UK e-sales surge again, fashion rises but shoes are off the shopping list
Online sales are continuing to power ahead in the UK, despite physical stores now being open again. And while the growth is showing some signs of a slowdown, it doesn’t seem to be enough to derail what has been a stellar year for e-tail.
E-sales were up a hefty 43.5% year-on-year last month, but compared to July, they declined 4.1% as consumers began to drift back to in-store shopping.
Yet it’s clear that online is here to stay as a bigger part of most consumers’ lives and the August annual growth was well above the 12- and six-month rolling averages of +22.6% and +38.12% respectively, even though it was slightly below the three-month average of +49.95%.
So looking at it in more detail, what actually happened last month?
Well, multichannel retailers continued to outperform online-only for the fifth month running, recording a rise of 70.5% vs 11.4% for pureplays. It’s yet another sign that shoppers who’ve switched to online still seem to be buying from their favourite physical retailers’ webstores rather than making a big switch and abandoning the names they’ve patronised for years.
As far as fashion specifically is concerned, clothing sales were up by as much as 6.8% year-on-year, compared to last month’s more modest rise of 0.6%. That would have been great news for the fashion sector generally had it not been for the fact that footwear continued to struggle. It’s the only retail category that has failed to record positive growth since lockdown, and this time it saw a year-on-year decline of a sizeable 10.7%. With consumers having spent months at home and still being less active than usual, it seems that their shoes just aren’t wearing out.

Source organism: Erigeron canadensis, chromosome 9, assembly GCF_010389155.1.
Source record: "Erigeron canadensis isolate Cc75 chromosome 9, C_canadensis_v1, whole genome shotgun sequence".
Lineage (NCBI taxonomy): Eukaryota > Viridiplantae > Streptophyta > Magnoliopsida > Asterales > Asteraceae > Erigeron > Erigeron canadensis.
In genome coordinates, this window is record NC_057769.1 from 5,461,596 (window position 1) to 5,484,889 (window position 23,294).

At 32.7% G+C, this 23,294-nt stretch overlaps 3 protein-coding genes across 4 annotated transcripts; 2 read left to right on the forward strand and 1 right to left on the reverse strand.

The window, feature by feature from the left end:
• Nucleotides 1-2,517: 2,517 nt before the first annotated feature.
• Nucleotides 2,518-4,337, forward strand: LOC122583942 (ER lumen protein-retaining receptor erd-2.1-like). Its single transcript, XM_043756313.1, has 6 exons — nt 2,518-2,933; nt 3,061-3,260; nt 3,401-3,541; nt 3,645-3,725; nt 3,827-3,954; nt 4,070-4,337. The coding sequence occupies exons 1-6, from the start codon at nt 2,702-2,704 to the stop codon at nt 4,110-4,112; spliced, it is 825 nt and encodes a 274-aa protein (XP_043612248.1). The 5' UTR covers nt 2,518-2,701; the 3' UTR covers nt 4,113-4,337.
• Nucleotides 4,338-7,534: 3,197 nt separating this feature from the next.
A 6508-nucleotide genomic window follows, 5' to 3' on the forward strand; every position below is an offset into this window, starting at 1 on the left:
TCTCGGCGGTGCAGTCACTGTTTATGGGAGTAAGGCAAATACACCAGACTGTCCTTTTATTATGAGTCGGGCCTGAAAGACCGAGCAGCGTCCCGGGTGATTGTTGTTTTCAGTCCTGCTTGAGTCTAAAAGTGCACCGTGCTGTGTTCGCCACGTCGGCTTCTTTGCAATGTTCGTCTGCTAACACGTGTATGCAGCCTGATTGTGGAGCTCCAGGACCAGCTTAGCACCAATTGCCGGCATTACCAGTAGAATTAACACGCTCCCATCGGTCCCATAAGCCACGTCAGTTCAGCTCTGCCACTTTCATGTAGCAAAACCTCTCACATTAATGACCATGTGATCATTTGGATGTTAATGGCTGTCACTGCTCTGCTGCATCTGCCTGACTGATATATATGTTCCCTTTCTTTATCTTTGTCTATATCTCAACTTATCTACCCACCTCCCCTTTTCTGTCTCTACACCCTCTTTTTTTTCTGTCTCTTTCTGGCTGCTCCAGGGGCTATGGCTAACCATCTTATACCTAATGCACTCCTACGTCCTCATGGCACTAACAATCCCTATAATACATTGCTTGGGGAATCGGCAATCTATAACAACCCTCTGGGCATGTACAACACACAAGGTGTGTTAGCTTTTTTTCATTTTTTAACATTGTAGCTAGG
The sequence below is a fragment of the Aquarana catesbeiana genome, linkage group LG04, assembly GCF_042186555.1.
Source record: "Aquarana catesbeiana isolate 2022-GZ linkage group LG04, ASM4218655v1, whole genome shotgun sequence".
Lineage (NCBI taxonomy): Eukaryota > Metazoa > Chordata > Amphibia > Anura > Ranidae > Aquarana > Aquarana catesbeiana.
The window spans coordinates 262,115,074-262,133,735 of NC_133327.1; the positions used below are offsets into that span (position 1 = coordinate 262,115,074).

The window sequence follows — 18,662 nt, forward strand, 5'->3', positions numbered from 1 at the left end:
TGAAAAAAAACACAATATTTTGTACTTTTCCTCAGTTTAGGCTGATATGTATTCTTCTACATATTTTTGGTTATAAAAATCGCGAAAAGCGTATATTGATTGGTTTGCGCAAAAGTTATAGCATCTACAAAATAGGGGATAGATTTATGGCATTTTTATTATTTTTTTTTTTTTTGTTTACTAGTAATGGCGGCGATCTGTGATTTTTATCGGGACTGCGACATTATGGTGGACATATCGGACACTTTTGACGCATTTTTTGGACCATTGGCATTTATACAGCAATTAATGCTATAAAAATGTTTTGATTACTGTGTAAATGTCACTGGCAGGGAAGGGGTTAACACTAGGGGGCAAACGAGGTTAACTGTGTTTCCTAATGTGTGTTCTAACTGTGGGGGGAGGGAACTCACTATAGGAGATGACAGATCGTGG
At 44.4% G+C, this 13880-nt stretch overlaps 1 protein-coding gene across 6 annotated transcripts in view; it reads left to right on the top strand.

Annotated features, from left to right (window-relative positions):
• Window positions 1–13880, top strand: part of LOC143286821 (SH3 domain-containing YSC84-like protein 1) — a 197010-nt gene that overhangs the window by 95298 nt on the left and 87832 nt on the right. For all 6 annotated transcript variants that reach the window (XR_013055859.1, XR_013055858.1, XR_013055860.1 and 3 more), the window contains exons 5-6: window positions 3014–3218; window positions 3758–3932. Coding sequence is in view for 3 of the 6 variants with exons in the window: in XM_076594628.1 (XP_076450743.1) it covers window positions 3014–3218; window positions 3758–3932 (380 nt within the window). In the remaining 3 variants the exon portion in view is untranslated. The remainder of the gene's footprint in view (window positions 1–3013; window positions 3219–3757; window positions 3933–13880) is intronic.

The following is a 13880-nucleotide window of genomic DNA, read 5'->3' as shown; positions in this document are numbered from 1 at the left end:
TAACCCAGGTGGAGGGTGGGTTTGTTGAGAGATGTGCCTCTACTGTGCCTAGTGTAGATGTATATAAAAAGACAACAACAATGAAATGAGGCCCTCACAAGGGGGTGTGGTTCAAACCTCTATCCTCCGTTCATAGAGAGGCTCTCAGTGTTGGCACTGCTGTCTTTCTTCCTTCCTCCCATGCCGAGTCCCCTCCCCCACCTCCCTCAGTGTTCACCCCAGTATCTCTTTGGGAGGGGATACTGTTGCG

Lucy Gibbs, managing consultant - Retail Insight at Capgemini, said: “We expect to see some shifts in the category spending as we move into autumn. In particular, clothing seems to be returning to positive growth, boosted by the return to school and offices as well as further mobility, however this may not be enough to capture the total lost sales during the summer pandemic period. Footwear, for example, is the only category to remain in negative growth since March, impacted by events and reduced wear throughout lockdown.
“The disrupted seasonal trends, and higher proportion of spend online, have had a disproportionate impact on retailers without diverse product ranges or a strong online offering, and [created] challenges in planning and supply chain. Retailers will need to remain reactive and innovative to prepare for the upcoming months. The discounting period around Black Friday could prove to be significant to regain sales. As many consumers have now shifted online, we can also expect a significant growth in e-commerce during the festive period.”
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